Fleming’s Left Hand Rule

Any charged particle moving through a magnetic field will experience a force that will cause it to move in a particular direction. An easy way to remember the direction of this force is Fleming’s Left Hand Rule (where the direction of current is the direction in which positive charges move).

Illustration of Fleming's Left Hand Rule

Illustration of Fleming’s Left Hand Rule

So for the example above, a positive particle moving into a uniform magnetic field experiences a force that pushes it up away from the magnetic field. This “motion” of the charged particle is due to the magnetic field that the moving charge makes, interacting with the magnetic field it is moving through (just like two magnets can repel each other).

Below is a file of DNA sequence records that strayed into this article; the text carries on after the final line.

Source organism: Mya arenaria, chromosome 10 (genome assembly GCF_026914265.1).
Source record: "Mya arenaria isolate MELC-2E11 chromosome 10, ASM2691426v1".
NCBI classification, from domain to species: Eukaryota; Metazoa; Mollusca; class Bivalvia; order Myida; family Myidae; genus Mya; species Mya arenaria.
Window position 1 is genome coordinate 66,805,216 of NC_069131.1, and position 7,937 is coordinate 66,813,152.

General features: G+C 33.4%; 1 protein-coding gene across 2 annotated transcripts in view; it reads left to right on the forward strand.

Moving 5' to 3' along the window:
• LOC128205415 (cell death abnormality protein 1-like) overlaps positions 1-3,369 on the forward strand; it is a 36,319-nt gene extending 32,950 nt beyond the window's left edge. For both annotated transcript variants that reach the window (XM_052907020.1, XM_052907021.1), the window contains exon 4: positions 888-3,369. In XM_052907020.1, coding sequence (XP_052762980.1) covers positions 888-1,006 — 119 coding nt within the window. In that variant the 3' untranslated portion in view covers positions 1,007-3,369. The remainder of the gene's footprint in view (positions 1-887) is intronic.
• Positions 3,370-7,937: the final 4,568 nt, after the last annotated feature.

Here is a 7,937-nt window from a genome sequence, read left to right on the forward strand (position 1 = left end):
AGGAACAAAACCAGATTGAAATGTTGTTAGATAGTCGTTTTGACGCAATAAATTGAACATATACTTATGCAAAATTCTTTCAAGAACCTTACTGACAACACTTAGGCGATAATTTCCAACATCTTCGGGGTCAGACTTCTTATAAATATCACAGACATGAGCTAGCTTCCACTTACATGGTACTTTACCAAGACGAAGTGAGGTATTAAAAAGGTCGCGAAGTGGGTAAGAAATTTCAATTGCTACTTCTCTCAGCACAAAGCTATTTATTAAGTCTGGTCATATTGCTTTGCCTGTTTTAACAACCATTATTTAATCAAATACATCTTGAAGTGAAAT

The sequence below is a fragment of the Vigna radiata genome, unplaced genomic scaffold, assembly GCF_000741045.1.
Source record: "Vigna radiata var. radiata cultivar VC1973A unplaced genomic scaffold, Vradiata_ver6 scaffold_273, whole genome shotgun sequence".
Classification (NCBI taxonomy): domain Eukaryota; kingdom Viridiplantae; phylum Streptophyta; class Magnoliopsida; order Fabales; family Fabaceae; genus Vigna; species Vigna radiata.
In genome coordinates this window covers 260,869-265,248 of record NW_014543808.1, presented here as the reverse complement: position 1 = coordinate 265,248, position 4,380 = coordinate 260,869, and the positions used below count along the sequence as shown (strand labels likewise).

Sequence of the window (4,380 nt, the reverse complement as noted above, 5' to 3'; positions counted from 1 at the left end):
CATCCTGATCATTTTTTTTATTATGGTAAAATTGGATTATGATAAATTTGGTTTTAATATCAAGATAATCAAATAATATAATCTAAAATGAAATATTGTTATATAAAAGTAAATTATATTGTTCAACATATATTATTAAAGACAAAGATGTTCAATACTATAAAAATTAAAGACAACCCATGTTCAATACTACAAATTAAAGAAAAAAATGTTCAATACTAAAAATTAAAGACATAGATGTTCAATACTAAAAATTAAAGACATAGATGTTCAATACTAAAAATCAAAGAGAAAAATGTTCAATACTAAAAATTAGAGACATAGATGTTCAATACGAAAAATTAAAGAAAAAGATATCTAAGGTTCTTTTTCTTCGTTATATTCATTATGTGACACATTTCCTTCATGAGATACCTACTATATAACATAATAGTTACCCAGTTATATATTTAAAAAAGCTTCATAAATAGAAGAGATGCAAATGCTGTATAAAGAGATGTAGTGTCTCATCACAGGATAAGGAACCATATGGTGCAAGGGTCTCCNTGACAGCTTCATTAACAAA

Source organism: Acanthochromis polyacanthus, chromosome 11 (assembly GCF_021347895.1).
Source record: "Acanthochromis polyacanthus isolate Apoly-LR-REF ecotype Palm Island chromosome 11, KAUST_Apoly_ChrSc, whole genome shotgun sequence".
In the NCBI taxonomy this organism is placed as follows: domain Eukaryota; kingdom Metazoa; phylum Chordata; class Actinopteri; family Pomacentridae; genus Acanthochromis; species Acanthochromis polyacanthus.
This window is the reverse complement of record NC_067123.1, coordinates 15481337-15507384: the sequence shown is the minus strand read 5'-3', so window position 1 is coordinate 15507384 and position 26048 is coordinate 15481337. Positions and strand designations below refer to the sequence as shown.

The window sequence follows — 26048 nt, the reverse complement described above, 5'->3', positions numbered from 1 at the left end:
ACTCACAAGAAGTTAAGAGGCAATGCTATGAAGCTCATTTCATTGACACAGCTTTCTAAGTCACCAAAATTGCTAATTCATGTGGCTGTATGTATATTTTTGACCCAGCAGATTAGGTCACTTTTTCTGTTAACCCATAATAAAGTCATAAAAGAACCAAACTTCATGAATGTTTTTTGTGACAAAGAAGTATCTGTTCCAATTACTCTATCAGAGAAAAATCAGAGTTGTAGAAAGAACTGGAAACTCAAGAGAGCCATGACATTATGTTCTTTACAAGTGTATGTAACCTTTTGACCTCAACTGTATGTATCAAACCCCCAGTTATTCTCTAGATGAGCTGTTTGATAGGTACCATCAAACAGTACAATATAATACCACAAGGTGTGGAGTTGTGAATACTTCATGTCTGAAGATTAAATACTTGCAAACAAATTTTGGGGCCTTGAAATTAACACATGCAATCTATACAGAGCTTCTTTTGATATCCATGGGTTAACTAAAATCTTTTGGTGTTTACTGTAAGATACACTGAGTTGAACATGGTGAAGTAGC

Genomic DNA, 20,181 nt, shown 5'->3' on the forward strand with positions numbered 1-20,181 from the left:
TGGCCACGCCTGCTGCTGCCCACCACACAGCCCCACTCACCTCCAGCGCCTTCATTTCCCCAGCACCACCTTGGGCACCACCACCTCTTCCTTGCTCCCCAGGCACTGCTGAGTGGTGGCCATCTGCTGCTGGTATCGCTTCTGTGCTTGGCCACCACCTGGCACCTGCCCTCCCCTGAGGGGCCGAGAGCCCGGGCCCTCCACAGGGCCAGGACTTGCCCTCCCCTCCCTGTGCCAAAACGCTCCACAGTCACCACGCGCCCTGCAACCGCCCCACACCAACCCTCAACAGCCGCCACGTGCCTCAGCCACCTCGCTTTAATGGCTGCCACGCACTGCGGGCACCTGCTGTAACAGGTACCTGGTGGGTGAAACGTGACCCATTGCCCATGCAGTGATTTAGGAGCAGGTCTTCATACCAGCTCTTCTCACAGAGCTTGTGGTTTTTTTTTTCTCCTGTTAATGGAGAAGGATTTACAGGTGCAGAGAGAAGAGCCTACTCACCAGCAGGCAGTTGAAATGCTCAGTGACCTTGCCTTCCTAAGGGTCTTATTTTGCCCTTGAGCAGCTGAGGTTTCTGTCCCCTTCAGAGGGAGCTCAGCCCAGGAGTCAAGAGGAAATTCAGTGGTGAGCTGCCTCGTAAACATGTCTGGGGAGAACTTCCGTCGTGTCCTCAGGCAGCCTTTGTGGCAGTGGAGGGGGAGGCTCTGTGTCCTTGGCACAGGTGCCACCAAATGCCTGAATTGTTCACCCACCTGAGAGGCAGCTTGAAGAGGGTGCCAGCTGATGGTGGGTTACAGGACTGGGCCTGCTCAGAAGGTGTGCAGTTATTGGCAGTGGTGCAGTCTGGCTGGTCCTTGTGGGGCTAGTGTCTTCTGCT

We can use this rule to figure out the direction in which the rotating arm of a motor will move.


This effect is used to define the standard international (S.I.) unit of magnetic field – the Tesla.

1 Tesla = the value of magnetic field (B) that causes a force of 1 Newton to act on a 1 meter length of conductor (i.e. copper) carrying a current of 1 Ampere at right angles to the magnetic field.


2 thoughts on “Fleming’s Left Hand Rule

  1. Pingback: Homopolar motors | physicsquirks

  2. Pingback: Useful Resources | Kelly Morrison, Lecturer Loughborough University

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